‘We are Past One Tesla & One Vegan Diet at a Time’

What we can actually do about climate change, summed up by Bill McKibben, and me

A few weeks ago, climate activist and author Bill McKibben was the keynote speaker at the Outdoor Writers Association of America’s virtual conference, an organization of which I’ve been a member for about two decades.

While outdoor writing and environmentalism would seem to go hand-in-hand, it wasn’t until recently that the leadership started to seriously integrate that theme. I’m so thankful that has finally happened. There are some times in history when it’s okay to just go about our daily routines. There are other times which are exceptional, and demand more.

We are now living in one of those exceptional times. And so we need to be exceptional.

I realized something big while watching McKibben talk. He and others have dedicated their lives to trying to get all of us to act with urgency. Had we listened to them 20 years ago, our chances of success would have been infinitely greater. But instead, they’ve proven that it is an uphill battle to get people to change their priorities. For me, it wasn’t until I was sipping a blurry cup of coffee at 7 o’clock on a snowy February morning, watching to McKibben on Zoom, when the ridiculousness of the whole situation finally sank in.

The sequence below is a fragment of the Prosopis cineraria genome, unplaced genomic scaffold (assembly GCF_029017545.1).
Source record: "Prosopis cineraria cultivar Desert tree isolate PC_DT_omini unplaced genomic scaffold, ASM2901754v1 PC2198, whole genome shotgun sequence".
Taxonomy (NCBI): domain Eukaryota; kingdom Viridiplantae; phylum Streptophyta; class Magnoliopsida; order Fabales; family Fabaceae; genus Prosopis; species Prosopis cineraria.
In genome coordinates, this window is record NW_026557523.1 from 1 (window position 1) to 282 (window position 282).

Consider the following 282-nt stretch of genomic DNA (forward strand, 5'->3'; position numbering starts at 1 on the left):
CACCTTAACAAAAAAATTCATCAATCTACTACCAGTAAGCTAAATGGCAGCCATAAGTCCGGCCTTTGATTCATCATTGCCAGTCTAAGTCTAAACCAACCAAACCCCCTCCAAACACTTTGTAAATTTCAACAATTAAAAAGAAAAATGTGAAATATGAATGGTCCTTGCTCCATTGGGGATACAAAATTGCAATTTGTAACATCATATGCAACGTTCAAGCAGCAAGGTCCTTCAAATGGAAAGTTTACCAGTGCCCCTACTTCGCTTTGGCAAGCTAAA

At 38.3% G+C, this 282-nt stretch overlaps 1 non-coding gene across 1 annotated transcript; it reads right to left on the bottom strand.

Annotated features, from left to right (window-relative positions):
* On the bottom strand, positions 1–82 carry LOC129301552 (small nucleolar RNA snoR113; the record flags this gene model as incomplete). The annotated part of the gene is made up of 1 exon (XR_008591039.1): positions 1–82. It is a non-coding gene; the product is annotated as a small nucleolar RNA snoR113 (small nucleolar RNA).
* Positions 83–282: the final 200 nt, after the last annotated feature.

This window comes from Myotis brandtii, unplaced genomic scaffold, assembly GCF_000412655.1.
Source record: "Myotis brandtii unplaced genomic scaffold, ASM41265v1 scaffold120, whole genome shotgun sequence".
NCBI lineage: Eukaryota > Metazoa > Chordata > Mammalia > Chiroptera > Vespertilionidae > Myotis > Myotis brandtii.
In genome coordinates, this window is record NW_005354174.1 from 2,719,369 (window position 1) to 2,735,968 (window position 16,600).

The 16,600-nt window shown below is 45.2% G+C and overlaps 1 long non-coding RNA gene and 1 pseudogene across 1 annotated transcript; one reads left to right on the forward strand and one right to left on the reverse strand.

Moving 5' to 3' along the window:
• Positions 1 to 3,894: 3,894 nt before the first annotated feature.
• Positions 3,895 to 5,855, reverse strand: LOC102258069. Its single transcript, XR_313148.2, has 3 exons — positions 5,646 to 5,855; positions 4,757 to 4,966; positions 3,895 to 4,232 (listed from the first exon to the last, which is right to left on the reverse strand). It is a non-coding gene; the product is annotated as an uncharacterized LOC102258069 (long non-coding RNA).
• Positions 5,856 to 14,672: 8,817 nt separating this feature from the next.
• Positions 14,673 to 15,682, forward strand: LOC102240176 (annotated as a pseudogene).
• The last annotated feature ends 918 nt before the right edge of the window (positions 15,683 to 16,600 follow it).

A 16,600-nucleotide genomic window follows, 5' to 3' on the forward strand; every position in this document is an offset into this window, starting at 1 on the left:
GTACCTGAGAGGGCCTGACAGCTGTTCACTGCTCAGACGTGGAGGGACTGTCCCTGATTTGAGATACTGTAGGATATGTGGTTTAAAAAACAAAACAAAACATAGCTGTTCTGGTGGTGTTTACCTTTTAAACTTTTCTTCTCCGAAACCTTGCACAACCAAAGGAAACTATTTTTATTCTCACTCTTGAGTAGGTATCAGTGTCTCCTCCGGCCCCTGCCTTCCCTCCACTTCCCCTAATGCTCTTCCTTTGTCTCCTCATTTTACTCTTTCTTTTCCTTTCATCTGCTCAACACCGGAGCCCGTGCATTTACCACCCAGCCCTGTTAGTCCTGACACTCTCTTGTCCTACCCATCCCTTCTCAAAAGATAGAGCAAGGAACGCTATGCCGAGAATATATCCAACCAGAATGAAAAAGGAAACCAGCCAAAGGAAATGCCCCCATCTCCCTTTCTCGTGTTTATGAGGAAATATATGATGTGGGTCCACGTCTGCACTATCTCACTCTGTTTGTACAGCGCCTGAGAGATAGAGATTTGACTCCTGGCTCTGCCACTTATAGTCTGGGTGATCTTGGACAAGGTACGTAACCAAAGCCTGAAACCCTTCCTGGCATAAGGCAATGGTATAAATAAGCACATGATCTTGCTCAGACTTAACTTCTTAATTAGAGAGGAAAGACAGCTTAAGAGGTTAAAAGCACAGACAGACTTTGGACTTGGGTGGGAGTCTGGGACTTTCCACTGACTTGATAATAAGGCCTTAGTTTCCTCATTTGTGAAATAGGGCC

There is so much more I could have done over the course of my life. I understood the problems of climate change, but I didn’t take action as if the lives of all of the people I know, and all of their descendants to come, all of the squeaky marmots, alpine wildflowers, mangrove swamps, crisp snowy mornings, sage-baked desert plains, and rain-soaked primeval forests that give me life, as a human, depend upon it. I didn’t take much action, even when I learned that just by my existing in this over-consumptive country, I am sealing the fate of millions of others around the world who will suffer, who are suffering, from my inaction. No, instead I’d just be quiet and uncomfortable when people would make fun of Al Gore’s cadence.

What could have been so pressing in my daily routine of 47 years that I neglected to do more to help with or speak up about this issue? I think I didn’t do that much because I was broke, and busy finding work, and my car kept breaking down, and my old boyfriend was annoying, and the mountains were calling, and dinner needed to be made, like every night.